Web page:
2014-02-12 10:02:02 -
MathWorks : cts.businesswire.com/ct/CT?id=smartlink&url=http%3A%2F%2Fwww .. , the developer of MATLAB : cts.businesswire.com/ct/CT?id=smartlink&url=http%3A%2F%2Fwww .. and Simulink, today released research that identifies a skills gap among UK graduates entering the financial services industry. Financial services professionals stressed the need for graduates with a strong combination of maths and IT skills and experience solving real-world problems. 62% of those surveyed confirmed there is a skills gap - the difference between the skills required of graduates by industry and those that they actually possess - affecting the industry, and 34% felt it has worsened over the last three years.
These results align with those from other international surveys, such as the 2013 edition of the Programme for International Student Achievement (PISA) from the Organisation
for Economic Co-operation and Development (OECD), which found that UK students are underperforming in maths and science, in comparison with other countries.
Experts from the financial services industry discussed the skills gap and suggested approaches to bridge the gap. They identified the application of real-world project-based learning and greater collaboration between academia and industry as key to success. They also recommended holistic combinations of multiple science, technology, engineering, and maths (STEM) subjects to merge theory and application and provide a strong graduate footprint in developing, implementing, and communicating insightful and trustworthy data analytics.
- Over 60% said that there is a skills gap affecting the financial sector.
- 34% of respondents felt the gap worsened over the last three years, while 53% felt it had stayed the same.
- 44% felt that integrating real-world problems into curricula could help close the skills gap.
- 40% felt secondary schools in the UK should provide a stronger focus on IT and maths.
- 37% felt university students should be encouraged to combine IT and maths skills.
- Respondents felt graduates needed improved skills in maths, statistics, and data analysis.
Steve Wilcockson, industry manager for financial services at MathWorks, explained: “Effective models have become the key to success for financial firms, as they seek to harness the wealth of data they hold in order to manage risk and identify competitive advantages. As such, the financial services industry seeks to recruit graduates capable of navigating equations, statistics, and models and implementing them through code to offer reliable insights. Our survey has made for worrying reading, as finance experts describe current student cohorts as potentially lacking the core skills required to succeed in their industry.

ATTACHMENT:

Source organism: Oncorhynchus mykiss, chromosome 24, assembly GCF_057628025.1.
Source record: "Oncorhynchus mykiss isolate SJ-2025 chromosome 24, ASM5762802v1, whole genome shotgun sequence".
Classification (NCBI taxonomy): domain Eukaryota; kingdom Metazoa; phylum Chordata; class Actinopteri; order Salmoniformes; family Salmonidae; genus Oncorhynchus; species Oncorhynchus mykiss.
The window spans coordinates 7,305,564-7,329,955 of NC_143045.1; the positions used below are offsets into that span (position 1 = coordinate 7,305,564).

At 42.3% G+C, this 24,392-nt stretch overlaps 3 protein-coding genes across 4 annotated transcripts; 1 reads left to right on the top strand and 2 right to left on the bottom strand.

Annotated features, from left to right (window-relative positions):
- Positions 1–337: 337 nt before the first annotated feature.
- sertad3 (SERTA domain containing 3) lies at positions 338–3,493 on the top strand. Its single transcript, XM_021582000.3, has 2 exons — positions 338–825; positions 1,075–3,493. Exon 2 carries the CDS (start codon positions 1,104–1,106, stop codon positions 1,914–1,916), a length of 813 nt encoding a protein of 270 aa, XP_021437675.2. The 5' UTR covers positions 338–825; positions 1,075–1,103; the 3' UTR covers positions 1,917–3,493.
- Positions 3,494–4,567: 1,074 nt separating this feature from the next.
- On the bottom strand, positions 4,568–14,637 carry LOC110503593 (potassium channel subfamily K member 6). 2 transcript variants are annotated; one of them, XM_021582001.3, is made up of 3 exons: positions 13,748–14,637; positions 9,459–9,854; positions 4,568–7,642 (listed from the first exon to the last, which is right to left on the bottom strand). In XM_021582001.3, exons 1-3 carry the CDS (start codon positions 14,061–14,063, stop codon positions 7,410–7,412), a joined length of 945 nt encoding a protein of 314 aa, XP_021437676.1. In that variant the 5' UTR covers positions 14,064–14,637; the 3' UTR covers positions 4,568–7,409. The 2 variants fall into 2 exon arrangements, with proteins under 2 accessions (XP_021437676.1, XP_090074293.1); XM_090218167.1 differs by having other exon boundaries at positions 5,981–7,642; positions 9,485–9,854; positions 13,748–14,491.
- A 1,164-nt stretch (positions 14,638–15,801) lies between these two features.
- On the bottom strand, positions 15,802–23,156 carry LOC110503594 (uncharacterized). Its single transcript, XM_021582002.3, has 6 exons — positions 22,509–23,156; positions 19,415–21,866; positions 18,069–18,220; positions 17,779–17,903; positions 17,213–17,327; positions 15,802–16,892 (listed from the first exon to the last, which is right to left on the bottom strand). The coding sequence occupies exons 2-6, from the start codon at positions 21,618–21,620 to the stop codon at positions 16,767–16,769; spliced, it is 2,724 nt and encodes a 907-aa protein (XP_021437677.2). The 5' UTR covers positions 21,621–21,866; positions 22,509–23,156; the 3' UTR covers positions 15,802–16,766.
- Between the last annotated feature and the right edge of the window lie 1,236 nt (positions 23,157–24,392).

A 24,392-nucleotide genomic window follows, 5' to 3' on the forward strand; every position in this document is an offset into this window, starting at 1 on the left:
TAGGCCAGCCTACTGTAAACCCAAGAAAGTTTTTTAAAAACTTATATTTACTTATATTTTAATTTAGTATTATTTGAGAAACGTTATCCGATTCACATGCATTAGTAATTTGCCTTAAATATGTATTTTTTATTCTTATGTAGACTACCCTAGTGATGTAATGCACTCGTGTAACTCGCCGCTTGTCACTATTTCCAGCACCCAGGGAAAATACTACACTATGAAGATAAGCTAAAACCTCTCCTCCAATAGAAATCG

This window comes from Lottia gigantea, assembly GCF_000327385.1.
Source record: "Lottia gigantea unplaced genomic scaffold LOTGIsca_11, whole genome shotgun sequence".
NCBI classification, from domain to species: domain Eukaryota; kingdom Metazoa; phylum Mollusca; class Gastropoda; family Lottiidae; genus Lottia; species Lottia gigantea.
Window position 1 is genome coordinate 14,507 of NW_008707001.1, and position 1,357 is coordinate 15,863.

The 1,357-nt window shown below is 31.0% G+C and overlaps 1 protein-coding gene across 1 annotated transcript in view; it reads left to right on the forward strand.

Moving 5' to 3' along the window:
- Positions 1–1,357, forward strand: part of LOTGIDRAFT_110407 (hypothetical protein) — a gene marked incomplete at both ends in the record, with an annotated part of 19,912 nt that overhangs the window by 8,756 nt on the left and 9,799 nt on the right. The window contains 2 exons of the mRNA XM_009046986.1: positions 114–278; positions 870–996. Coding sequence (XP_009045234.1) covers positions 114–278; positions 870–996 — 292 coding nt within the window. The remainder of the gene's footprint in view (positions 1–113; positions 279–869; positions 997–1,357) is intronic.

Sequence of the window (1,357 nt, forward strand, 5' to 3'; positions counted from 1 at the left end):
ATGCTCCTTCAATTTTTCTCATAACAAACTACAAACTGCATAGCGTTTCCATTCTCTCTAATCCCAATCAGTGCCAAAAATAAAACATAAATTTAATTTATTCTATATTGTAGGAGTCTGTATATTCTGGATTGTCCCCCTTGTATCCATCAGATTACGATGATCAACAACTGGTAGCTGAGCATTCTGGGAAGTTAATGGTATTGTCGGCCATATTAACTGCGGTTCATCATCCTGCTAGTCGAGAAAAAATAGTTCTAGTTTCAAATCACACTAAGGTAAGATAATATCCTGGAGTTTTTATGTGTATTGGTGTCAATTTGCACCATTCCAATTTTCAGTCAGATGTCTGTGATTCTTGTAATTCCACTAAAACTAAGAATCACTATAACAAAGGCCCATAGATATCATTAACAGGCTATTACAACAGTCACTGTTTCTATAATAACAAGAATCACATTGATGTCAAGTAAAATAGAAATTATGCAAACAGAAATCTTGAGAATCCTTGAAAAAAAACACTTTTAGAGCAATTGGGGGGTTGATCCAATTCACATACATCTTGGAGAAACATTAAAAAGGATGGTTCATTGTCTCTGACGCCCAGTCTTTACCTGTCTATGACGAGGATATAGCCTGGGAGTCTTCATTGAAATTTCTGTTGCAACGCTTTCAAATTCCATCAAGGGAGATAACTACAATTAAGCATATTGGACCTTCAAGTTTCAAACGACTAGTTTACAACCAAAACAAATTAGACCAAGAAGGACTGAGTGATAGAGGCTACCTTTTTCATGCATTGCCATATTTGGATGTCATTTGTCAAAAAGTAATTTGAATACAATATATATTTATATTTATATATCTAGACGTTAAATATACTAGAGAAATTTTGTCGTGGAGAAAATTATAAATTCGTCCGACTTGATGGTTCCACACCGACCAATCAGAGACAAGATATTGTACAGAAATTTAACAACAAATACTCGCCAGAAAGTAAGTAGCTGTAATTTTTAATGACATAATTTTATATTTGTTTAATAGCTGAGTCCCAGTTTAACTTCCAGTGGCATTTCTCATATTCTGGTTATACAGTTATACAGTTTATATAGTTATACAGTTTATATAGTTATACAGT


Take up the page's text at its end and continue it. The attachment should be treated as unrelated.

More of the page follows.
“Industry and academia need to work together to address this problem and ensure students are well prepared for their careers by understanding the needs of industry and reflecting this in curricula. Whether through guest lectures, providing practical examples of real-world problems, or improving internship programmes, industry needs to become more engaged in the development of graduates. Also, integrating industry-standard software, hardware, and thinking into the curriculum lets students effectively prepare for their careers and enhance their ability to hit the ground running once employed.”
The full report from MathWorks can be downloaded at mathworks.co.uk/financeskills : cts.businesswire.com/ct/CT?id=smartlink&url=http%3A%2F%2Fwww ..
Notes to editors:
The survey was conducted through 43 in-person interviews. While the survey was carried out in London, the majority of the firms represented have a global presence.
Respondents were drawn from the buy and sell sides and academia. This includes hedge funds, institutional investors, banks (including proprietary trading desks), broker/dealers, and university lecturers.
Respondents’ job titles ranged from quantitative analyst to head of quantitative research on the sell side, and from investment research director and fund manager to partner on the buy side.
MathWorks is the leading developer of mathematical computing software.
MATLAB, the language of technical computing, is a programming environment for algorithm development, data analysis, visualization, and numeric computation. Simulink is a graphical environment for simulation and Model-Based Design for multidomain dynamic and embedded systems.
Engineers and scientists worldwide rely on these product families to accelerate the pace of discovery, innovation, and development in automotive, aerospace, electronics, financial services, biotech-pharmaceutical, and other industries. MathWorks products are also fundamental teaching and research tools in the world's universities and learning institutions. Founded in 1984, MathWorks employs more than 2800 people in 15 countries, with headquarters in Natick, Massachusetts, USA. For additional information, visit www.mathworks.com : cts.businesswire.com/ct/CT?id=smartlink&url=http%3A%2F%2Fwww ..
MATLAB and Simulink are registered trademarks of The MathWorks, Inc. See mathworks.com/trademarks : cts.businesswire.com/ct/CT?id=smartlink&url=http%3A%2F%2Fwww ..
for a list of additional trademarks. Other product or brand names may be trademarks or registered trademarks of their respective holders.
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Hotwire (for MathWorks)Eoin Bedford, 020 7608 8357 Eoin.firstname.lastname@example.org